Nintendo consoles

Using older Nintendo consoles to predict the release date of the next-gen Switch

Nintendo has been a mainstay of the gaming scene for decades now, with several generations growing up with at least one of the consoles offered by the company. From the early days of platform games on the NES and SNES to the current success of the Nintendo Switch, the gaming audience has generally expected big things from the company. As much as quality remains a certainty, the pace and timing of Nintendo’s many products tend to be shrouded in mystery to gamers year after year.

Whether it’s the month-long silences between the appropriate Nintendo Direct broadcasts, or the new material not revealed until near release, there are always questions surrounding Nintendo. That being said, generations of consoles only last that long, so Nintendo will at some point have to concoct a suitable console to take the Switch’s place. Based on the console’s shortcomings and previous launches, an educated guess can be made as to when this will happen.

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Nintendo – 8 bit to 16 bit

After the 1983 “video game crash”, the gaming scene almost faded into a memory when it was still in its infancy. Fortunately, Nintendo jumped onto the scene after its success in the arcades with Donkey kong and launched the revolutionary 8-Bit NES on store shelves in 1985. The console brought gaming to homes and simultaneously launched franchises such as Super Mario Bros. and THE Legend of Zelda.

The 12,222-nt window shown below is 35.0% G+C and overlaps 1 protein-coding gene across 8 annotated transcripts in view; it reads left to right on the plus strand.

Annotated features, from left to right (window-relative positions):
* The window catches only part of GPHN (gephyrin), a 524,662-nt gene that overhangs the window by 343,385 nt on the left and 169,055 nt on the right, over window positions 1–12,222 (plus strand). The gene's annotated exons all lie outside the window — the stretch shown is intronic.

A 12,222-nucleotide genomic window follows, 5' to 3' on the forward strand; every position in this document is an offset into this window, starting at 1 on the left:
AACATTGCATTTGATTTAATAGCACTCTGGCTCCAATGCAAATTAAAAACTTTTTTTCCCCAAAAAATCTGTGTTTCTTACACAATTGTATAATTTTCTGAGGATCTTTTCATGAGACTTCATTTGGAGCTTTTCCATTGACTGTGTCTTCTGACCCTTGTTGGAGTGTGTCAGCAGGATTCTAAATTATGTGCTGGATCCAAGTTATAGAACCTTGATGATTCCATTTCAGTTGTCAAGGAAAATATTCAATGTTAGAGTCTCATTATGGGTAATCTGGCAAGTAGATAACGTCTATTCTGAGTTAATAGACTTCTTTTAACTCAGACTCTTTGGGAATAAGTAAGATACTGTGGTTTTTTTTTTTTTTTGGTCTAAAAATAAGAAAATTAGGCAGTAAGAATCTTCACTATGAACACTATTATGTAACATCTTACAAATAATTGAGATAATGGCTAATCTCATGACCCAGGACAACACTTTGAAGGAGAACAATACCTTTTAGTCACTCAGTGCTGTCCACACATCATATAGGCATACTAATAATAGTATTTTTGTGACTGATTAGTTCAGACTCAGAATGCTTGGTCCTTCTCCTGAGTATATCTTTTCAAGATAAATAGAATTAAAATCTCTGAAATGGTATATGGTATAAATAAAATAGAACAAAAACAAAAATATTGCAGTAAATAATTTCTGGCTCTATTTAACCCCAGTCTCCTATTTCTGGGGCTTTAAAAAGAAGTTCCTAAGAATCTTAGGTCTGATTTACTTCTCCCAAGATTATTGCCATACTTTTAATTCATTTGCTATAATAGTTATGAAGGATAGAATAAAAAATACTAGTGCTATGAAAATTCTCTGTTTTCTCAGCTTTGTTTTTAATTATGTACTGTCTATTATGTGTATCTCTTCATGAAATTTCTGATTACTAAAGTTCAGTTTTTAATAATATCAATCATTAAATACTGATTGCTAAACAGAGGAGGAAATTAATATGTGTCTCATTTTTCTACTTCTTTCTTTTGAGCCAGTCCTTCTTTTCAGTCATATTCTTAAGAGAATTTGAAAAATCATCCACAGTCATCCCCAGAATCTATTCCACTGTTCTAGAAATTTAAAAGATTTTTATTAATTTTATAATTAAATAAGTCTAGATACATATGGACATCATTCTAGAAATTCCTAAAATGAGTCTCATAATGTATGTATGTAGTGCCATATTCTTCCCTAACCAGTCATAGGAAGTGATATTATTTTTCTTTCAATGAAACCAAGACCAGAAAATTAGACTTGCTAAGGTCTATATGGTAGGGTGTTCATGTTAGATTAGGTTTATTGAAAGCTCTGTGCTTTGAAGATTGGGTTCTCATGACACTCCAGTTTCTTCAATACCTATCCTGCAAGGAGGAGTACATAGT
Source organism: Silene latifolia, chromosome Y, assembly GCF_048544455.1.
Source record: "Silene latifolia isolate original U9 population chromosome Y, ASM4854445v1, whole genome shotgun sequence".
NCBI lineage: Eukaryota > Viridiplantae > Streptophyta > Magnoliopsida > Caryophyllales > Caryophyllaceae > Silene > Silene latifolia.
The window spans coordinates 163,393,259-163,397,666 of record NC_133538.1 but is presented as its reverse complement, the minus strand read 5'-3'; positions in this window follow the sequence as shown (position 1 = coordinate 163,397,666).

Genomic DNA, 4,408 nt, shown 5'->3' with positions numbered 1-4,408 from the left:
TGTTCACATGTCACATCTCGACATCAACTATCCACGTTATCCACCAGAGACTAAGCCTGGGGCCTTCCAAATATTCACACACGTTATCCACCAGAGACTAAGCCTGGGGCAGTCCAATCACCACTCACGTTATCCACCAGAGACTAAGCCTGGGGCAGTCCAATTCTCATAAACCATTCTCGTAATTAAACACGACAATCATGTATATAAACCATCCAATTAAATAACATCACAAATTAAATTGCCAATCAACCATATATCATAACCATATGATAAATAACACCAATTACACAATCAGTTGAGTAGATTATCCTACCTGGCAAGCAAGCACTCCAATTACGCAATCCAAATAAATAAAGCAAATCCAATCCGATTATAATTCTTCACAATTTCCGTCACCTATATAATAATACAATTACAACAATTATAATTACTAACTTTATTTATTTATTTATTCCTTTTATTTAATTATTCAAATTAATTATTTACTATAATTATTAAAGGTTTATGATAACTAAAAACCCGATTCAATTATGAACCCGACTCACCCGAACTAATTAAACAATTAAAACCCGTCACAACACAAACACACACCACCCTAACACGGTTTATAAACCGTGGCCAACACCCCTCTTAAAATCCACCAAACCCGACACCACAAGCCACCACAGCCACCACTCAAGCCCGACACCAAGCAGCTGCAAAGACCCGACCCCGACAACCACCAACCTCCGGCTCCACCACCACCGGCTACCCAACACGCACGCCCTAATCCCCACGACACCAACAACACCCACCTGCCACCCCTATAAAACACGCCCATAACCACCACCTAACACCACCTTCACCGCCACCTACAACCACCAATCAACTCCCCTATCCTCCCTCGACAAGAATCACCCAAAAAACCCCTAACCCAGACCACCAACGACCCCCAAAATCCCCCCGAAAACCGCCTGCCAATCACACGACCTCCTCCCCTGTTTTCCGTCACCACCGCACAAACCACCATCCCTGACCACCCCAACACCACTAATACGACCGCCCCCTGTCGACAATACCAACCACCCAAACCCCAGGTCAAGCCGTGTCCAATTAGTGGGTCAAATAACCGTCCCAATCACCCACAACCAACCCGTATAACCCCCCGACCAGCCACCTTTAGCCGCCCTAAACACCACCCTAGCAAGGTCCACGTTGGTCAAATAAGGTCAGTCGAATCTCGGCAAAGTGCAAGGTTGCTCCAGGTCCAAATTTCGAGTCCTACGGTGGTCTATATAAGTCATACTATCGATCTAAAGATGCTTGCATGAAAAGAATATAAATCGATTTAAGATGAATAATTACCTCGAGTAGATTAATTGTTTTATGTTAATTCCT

Of course, when one business is successful, others will want to win a slice of the same pie. Sega tried to compete with the NES with its own Mega Drive, but really clinched gold with the launch of the 16-bit Sega Genesis in 1989. The Sega Genesis, although more graphically advanced and offering more technically advanced games, didn’t seem to intimidate Nintendo too much at the time. Nintendo sat comfortably on the NES for another two years, not launching its own 16-bit machine until 1991 with the legendary Super Nintendo.

Nintendo – The leap to 3D

Nintendo GameCube Console with Wind Waker and Metroid Prime Gameplay

Over time, the games have continued to progress and the hardware has steadily improved over what was previously available. In the mid-1990s, the biggest push was the transition from 2D to 3D gameplay, with fully interactive and explorable worlds for players to immerse themselves in. While some effort was made with the technology available on SNES and Sega Genesis at the time, the first console to really achieve the 3D effect without any tricks or gimmicks was Sony’s PlayStation, released in 1995.

During this fifth generation of games, Nintendo’s offering was the Nintendo 64. The console began to develop in 1993 and was in fact almost finished by 1995, which would have made it possible for Nintendo not to leave Sony behind. take over. However, Nintendo opposed the launch in the same year and chose to delay the Nintendo 64 until 1996, which resulted in an additional year of internal development. In the end, this led to some advantages over the PS1 and arguably more impressive 3D graphics overall.